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How to Get Better Color in Photoshop with Hue Masks

An easy way to nail color during post-processing
Photo of Hue mask Photoshop

Getting the right color in your images is part of what using Photoshop or Lightroom is all about. Last week, we shared a tutorial on how to produce striking color in your photos by creating a cinematic color grade. And now here’s an easy way to process more accurate color by making a Hue mask in Photoshop.

In the below tutorial led by software guru Unmesh Dinda of PiXimperfect, he explains what Hue masks are in Photoshop and how you can use them to get more control of your images while color grading. In the video at the bottom of this post, Dinda starts by discussing how Hue and Saturation masks work and then jumps into a real-world demonstration of how to apply a Hue mask to your images. He then shows you how to combine the mask with a Hue/Saturation adjustment layer to create “wonderful effects with colors.”

#1 Physics, Photoshop, and Hue Masks

“Every light has a frequency,” Dinda explains. “The higher the frequency, the lower the wavelength. Now what happens when you create a Hue mask? The left side is brighter, and the right side is darker. That’s what the Hue mask is doing. The lower the wavelength of the light, the brighter it’s going to be. So, you can see that it’s selecting the cooler colors here and not selecting the warmer colors here.”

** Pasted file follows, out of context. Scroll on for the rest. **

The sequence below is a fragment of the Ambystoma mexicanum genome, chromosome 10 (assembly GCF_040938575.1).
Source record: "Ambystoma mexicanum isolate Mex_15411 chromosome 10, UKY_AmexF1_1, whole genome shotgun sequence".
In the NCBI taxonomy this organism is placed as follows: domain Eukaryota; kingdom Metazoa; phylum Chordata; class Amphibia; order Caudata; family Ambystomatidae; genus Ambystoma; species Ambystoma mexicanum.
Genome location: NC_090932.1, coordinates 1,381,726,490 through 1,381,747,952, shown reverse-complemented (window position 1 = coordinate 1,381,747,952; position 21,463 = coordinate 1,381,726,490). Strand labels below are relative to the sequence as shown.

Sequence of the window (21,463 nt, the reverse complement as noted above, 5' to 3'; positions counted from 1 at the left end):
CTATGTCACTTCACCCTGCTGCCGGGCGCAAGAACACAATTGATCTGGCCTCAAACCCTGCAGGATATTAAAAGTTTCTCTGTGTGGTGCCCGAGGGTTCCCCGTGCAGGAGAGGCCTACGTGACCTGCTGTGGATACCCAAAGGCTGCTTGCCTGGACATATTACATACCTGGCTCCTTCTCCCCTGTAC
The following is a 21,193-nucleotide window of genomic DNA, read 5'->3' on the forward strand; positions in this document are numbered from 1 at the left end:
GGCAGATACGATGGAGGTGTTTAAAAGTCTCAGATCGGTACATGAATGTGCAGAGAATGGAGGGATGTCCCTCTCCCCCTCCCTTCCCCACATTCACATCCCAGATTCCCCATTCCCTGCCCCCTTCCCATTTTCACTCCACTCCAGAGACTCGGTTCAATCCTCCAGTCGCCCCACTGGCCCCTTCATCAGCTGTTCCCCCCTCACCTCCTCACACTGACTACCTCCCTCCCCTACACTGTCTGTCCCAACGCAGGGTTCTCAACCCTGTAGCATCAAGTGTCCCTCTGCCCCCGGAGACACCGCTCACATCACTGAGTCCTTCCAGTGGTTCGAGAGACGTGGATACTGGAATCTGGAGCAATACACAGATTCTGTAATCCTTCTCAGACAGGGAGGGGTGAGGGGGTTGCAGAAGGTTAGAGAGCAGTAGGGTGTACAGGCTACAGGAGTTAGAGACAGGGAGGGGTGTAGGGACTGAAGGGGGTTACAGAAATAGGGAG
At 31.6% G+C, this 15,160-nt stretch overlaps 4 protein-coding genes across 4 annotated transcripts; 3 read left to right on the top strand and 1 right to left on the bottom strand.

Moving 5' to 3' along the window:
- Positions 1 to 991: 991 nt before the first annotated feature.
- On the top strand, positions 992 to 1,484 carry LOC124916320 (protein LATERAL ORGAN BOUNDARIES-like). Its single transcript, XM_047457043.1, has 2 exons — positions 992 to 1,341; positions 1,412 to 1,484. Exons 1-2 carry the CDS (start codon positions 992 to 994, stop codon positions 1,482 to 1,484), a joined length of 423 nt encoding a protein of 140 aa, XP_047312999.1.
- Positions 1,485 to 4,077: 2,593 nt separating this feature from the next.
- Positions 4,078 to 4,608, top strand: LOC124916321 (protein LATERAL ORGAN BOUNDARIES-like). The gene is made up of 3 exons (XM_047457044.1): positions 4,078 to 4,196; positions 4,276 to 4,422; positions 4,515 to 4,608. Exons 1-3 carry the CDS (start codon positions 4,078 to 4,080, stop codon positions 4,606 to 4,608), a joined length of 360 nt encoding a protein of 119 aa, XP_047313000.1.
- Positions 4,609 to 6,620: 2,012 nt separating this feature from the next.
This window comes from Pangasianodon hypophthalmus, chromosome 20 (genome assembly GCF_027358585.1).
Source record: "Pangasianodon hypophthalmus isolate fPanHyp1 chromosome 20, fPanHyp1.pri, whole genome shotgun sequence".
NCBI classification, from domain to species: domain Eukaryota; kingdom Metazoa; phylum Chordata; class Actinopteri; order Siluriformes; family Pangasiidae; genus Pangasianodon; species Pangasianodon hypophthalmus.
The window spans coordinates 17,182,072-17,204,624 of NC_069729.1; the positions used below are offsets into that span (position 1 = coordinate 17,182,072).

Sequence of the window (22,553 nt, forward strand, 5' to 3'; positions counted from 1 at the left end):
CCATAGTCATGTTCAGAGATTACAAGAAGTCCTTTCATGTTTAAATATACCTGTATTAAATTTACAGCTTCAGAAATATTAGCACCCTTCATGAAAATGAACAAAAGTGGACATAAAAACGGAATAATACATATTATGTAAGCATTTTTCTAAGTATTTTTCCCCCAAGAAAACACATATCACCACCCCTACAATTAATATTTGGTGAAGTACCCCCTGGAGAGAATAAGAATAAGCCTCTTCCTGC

#2 Real-World Application of the Hue Mask

“I have found some good uses with Hue/Saturation, which we’re going to demonstrate right now. As you can see in this image, the background is cool, but it’s not cool enough, and the subject is warm but it’s not warm enough. So, we can select those areas and manipulate them separately.”


#3 Finishing Touches & Additional Tips

“Overall, the image looks a little darker. But we can brighten it a little bit, and no PiXimperfect tutorial is complete without Curves. Click on the adjustment layer and then choose Curves and you’ll see there’s a lot of gap here that you can use. Hold the Alt/Option key and the slider slowly and gradually to the left until you begin to see these artifacts stop. That means in those areas we are losing details. We don’t want to completely lose details so we can stop just about right there.”

Make sure you stick around to the end of the 13-minute video below where Dinda shows you a “light-headed trick” and a “quick fix for yellowish skin tones.” After you watch the tutorial, you should check out another great video of his where he explains how to sharpen images by blurring them.


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